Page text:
US, South Korea can bury the trade barrier hatchet this week
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The first meetings between President TrumpDonald TrumpSenate rejects attempt to block Biden's Saudi arms sale Crenshaw slams House Freedom Caucus members as 'grifters,' 'performance artists' Senate confirms Biden's nominee to lead Customs and Border Protection MORE and newly-elected South Korean President Moon Jai-in Thursday and Friday offer a key opportunity to blaze a new path for U.S./South Korean economic relations.

A month ago, I wrote here about the opportunities for U.S. companies in South Korea given the environment of uncertainty following the impeachment and arrest of the former president, Park Geun-hye and the arrest of Samsung Vice Chairman Lee Jae-yong. Now, Presidents Trump and Moon can work toward a renewal of our trade relations with a focus on Moon’s anti-corruption agenda — including the reining in of regulatory abuses against U.S. companies. 


One of the key hurdles to the improvement of trade relations will be the aggressive and abusive tactics implemented by the Korean Fair Trade Commission (KFTC) against U.S. companies — often companies that are in direct competition with South Korean firms — especially in the tech, pharmaceutical and manufacturing industries.


The 2017 National Trade Estimate Report on Foreign Trade Barriers, released by the U.S. Trade Representative’s Office notes: “[A] number of U.S firms have raised the concern that the KFTC has targeted foreign companies with more aggressive enforcement efforts, and that KFTC procedures and practices have inhibited their ability to defend themselves during KFTC proceedings.” 

The accusations leveled by U.S. firms would bring into question whether South Korea has played by the rules, per the U.S. Korean Fair Trade Agreement (KORUS), which stipulates that South Korean and United States companies should not be treated in a differing or preferential manner. President Trump and U.S. officials must raise these issues with President Moon to ensure U.S. companies are afforded the due process rights outlined in KORUS — something that has not always been done in the past.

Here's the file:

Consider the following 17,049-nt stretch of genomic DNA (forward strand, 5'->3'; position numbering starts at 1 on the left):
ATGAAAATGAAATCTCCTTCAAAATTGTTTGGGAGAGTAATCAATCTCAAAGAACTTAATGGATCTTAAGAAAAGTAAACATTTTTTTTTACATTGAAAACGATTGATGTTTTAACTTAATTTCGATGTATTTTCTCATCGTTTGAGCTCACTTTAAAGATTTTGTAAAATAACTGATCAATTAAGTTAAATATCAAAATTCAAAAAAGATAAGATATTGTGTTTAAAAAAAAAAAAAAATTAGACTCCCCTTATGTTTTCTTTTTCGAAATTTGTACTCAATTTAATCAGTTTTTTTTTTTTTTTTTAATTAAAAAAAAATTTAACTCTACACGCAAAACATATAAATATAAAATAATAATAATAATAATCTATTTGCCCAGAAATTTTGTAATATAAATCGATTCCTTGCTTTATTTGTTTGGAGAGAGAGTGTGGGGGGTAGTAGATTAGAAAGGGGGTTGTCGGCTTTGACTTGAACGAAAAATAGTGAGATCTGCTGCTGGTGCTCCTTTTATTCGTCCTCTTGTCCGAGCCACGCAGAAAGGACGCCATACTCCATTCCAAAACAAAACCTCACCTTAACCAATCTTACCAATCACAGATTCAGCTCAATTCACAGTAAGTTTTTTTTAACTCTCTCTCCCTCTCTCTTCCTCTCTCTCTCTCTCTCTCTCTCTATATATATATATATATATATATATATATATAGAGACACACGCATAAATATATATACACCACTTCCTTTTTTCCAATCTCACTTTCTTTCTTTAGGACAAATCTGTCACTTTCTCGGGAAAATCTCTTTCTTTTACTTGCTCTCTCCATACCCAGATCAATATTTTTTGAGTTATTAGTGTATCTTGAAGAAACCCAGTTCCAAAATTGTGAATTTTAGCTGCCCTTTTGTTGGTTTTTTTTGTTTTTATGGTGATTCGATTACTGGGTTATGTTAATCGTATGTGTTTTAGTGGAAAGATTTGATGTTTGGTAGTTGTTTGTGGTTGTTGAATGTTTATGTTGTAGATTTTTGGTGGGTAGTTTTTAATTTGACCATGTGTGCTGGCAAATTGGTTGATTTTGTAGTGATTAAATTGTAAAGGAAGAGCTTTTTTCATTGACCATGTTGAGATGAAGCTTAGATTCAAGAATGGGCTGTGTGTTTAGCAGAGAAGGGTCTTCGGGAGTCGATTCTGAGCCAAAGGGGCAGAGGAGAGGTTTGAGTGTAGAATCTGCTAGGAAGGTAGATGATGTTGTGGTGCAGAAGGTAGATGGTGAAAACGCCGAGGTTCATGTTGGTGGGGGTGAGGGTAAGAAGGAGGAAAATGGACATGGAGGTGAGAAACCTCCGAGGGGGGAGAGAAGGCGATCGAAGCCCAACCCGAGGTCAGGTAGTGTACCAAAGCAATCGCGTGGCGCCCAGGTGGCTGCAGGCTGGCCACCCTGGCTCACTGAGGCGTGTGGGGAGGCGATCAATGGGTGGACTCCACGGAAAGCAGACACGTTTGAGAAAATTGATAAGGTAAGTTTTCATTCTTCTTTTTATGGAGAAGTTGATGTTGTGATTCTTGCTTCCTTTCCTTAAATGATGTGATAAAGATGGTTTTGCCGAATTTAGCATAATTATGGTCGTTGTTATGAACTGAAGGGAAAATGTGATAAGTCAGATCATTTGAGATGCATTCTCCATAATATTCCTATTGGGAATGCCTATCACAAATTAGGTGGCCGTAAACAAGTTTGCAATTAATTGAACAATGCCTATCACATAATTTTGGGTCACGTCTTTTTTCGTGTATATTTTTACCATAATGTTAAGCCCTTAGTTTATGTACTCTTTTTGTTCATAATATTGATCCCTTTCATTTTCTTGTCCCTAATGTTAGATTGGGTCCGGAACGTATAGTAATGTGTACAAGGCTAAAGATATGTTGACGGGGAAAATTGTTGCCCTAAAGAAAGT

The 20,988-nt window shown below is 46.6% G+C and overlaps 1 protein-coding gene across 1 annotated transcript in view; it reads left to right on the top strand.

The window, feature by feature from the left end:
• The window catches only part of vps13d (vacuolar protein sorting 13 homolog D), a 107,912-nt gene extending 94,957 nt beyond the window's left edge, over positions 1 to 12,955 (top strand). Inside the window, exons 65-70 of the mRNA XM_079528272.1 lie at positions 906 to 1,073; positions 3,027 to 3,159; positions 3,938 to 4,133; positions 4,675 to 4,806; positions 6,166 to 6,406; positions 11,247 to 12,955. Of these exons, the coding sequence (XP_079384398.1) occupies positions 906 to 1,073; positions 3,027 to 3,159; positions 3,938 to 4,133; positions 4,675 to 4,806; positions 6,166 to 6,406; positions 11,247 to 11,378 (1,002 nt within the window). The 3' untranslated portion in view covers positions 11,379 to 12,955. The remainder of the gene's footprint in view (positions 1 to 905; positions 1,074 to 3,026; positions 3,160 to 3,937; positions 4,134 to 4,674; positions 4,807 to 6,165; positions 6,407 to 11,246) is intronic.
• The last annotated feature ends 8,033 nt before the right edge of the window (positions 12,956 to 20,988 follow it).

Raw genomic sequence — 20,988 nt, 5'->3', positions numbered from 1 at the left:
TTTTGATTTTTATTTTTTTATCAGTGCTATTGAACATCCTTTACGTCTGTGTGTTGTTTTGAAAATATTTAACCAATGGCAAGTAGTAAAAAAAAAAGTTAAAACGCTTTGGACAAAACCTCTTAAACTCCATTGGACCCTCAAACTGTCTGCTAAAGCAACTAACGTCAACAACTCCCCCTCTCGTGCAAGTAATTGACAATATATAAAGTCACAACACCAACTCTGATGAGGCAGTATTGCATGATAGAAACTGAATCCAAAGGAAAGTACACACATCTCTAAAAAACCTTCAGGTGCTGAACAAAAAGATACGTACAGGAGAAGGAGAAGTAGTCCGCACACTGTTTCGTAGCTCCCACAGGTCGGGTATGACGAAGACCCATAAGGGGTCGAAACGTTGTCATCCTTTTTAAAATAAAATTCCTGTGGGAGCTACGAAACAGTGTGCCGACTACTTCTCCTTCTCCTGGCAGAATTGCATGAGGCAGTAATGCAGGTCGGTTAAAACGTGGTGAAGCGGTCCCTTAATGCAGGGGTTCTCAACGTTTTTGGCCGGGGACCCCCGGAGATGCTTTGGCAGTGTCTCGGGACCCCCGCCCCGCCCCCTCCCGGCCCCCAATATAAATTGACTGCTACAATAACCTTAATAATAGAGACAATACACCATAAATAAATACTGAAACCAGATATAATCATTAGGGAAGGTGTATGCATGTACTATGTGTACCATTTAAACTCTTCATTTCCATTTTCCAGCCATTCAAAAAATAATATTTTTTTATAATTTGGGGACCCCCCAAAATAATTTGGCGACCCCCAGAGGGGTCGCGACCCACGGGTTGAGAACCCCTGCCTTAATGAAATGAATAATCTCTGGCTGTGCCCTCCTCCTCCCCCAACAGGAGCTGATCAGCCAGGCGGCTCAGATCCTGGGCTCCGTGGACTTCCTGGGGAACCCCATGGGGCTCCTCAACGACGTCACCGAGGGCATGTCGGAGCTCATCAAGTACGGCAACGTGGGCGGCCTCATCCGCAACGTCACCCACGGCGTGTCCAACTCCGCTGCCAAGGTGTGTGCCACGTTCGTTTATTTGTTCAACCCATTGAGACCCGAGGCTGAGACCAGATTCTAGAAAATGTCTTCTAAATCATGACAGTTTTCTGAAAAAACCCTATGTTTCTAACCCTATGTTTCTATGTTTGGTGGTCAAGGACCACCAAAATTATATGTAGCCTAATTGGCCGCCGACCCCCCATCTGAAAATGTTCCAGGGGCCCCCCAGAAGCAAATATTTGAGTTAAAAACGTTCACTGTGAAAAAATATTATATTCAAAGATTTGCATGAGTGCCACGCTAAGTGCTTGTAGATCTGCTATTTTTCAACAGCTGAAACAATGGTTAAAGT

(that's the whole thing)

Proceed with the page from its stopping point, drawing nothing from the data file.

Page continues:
Senate Finance Committee Chairman Orrin HatchOrrin Grant HatchLobbying world Congress, stop holding 'Dreamers' hostage Drug prices are declining amid inflation fears MORE (R-Utah) has hit the nail on the head on where to begin to improve and strengthen KORUS.

In a letter to the South Korean ambassador last year, Sen. Hatch wrote, “I believe that the agreement overall has been a success. However, implementation of and compliance with the agreement has fallen short in several areas, resulting in limited benefits to U.S. firms seeking to benefit from the agreement and to expand their economic partnerships with Korean firms.”  

Sen. Hatch also noted that KFTC’s caseload “appears to have shown a concerted effort to prioritize antitrust investigations against U.S companies.”

Under the previous government and others prior to that, the political and corporate class of South Korea had set out in pursuit of a mercantilist economy, which uses its legal system to clamp down on U.S. companies to protect its own. Yet, their own ambitions have now allowed for serious reforms to occur in South Korea and hopefully an end to, if not rollback, of this mercantile system.

A market is healthy when there is fair and open trade among individuals and nations. The United States, South Korea and companies from each country will need to work together to ensure KORUS and other economic agreements are enforced properly and the mercantilist path set out by previous governments is abandoned.  

When Donald Trump campaigned for the presidency, he promised to put America first and ensure our trade deals were fairly and justly enforced. This week, he will have a chance to keep that promise. The United States can’t afford to fall victim to cronyism and mercantilist collusion between foreign companies and foreign governments. To do so could harm innovation, American companies and free and fair trade.

President Moon has indicated a sincere willingness to implement reforms of Korea’s government regulators and to put an end to corruption and the cozy relationships that often dictate economic policy. President Trump should ensure that the United States is a proactive and assertive partner in this endeavor moving forward. 

Ken Blackwell was a domestic policy advisor on President Trump's transition team. He served as the U.S. Ambassador to the United Nations Human Rights Commission. He is the former state treasurer of Ohio, the former secretary of state of Ohio and the former mayor of Cincinnati. 

The views expressed by contributors are their own and not the views of The Hill.